How to Treat Your Lawn for Fleas

by Perfect Puppy Care on March 16, 2010

Lawn

You are at wit’s end dealing with fleas. The dog is almost bald. You have just paid out enough money to the vet that you figure you own stock in the practice, but at least you brought home enough flea-killing products for both the dog and the interior of your home to start your own small pet store. You are feeling good because you figure you have the battle against the little bloodsuckers licked.

Guess again. You have to broaden the battlefield and head outdoors to treat the fleas that lie in wait for the dog.

There are a few things you need to know before you begin the battle outdoors. Keep in mind that you won’t find fleas out in the open. The larvae need protection because they cannot take high temperatures. That defines the battleground, so prepare to treat the shady areas such as underneath decks and porches, around carports and the edges of woodland. If your pet has a favorite spot outdoors, be sure to treat that area as well.

There are several good commercial chemical products that you can use. Most are available at your local hardware store. Dursban, which is generically known as chlorpyrifos, Dragnet, Permethrin Pro and Ortho Bug B Gone are widely available and will do a good job.

However, these products are very poisonous and great care should be used in applying them. Follow instructions carefully.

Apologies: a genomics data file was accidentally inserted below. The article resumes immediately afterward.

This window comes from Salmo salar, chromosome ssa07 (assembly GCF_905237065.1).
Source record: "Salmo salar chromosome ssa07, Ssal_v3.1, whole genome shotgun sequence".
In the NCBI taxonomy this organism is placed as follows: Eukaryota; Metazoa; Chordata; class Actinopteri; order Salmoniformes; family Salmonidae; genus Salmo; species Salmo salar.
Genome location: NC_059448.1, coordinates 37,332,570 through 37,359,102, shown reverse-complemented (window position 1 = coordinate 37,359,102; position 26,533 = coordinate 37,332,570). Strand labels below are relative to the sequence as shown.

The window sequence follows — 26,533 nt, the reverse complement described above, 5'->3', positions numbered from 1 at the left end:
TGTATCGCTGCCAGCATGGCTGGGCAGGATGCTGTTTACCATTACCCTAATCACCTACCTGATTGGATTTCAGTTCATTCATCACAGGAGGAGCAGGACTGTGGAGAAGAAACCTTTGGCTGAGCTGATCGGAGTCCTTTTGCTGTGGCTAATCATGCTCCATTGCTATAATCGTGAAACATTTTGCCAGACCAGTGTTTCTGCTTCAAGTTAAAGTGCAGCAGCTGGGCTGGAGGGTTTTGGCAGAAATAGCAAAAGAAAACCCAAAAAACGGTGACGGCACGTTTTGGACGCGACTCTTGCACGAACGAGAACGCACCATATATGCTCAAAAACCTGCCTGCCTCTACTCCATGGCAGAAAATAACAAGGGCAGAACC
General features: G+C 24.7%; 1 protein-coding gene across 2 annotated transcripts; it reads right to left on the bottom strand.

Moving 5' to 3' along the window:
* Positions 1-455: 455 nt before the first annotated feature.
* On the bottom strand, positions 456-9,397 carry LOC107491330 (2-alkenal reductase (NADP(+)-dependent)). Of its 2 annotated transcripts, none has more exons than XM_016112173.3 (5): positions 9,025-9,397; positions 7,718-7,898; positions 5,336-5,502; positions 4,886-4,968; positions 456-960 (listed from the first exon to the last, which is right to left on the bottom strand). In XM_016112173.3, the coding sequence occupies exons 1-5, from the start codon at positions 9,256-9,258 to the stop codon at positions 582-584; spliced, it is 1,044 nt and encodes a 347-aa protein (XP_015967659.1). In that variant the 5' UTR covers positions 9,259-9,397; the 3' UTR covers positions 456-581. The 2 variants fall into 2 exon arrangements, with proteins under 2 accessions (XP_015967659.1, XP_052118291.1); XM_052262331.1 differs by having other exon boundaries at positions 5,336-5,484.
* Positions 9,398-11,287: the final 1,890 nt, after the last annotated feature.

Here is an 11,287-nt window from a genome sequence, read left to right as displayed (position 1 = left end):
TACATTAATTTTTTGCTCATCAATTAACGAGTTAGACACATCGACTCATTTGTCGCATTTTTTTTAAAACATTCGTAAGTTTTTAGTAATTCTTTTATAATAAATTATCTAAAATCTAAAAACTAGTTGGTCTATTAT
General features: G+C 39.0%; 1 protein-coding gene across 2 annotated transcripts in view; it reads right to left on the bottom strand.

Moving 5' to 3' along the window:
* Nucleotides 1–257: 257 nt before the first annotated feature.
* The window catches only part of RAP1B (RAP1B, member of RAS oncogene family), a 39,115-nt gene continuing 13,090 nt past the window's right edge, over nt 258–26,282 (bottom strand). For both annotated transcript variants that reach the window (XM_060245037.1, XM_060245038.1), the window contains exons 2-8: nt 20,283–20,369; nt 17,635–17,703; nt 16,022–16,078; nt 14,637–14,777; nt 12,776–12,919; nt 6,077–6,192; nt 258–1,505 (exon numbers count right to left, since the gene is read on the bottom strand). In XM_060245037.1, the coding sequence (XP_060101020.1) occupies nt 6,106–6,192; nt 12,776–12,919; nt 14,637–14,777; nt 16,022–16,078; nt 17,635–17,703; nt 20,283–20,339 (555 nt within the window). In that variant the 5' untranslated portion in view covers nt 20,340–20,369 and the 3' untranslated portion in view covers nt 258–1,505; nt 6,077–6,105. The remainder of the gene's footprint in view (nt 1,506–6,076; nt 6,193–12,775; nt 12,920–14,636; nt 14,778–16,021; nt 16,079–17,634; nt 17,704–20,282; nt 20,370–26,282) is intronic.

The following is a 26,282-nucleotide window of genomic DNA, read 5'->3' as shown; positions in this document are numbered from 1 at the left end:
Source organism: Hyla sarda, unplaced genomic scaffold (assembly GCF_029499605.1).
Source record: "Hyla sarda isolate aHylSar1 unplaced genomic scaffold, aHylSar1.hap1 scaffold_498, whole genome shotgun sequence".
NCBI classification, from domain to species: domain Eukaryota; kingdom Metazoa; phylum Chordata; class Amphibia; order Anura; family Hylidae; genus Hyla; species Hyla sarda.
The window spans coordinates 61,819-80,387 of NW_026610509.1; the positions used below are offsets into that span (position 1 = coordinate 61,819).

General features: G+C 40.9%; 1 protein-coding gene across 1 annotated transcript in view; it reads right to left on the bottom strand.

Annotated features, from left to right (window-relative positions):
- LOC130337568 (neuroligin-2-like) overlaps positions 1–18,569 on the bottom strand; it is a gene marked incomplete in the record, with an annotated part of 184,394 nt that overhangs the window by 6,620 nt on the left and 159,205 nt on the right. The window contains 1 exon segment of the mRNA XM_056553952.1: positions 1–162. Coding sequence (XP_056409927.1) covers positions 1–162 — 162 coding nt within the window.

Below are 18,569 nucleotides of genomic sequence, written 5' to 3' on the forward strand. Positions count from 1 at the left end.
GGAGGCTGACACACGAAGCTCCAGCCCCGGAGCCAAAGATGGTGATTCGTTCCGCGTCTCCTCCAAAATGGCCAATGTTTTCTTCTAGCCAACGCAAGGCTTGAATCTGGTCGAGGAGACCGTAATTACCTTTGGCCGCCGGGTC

A more natural method of treating is to use nematodes, which are bugs that eat fleas and other lawn pests such as grubs. Bio Flea Halt and Interrupt are examples of nematode products.

Diatomaceous earth and boric acid are also good natural flea killers. They abrade the exterior of the flea’s exterior and cause the fleas to dehydrate.

When using chemical sprays, don’t expect to see every flea on your property drop dead instantly. The chemicals will kill adults and larvae that come into contact with the insecticide within a couple of hours. Unfortunately, the spray will not kill flea pupae and not all of the pupae will hatch at the same time. Expect to apply insecticide sprays at least twice. More applications may be needed.

Be sure to remove all of your dog’s items (toys and dishes) before spraying. If spraying grass, mow the lawn before applying sprays.

Professionals recommend using a hose end sprayer or a dial-mix sprayer to apply outdoor flea treatments to get proper coverage. Pump sprayers do not work nearly as well.

Always read the application instructions before using an insecticide. If using Dragnet, figure on using about one ounce of the concentrated insecticide for each 1,000 square feet of lawn.

Figure out the square footage of your lawn so you can calculate the amount of insecticide you need. Put the appropriate amount into the hose end sprayer and add water according to the package directions. Gently stir the solution, but be sure to avoid contact with the chemicals. It is best to wear plastic gloves, long pants and a long-sleeved shirt when spraying the lawn.

Use a sweeping motion to apply the spray. Concentrate on the areas in which fleas abound.

Expect to repeat the process in 14 days. Severe flea infestations can take up to eight weeks time before there is a noticeable difference.

Perseverance is key to winning the war against fleas. Your dog will love your for your efforts!

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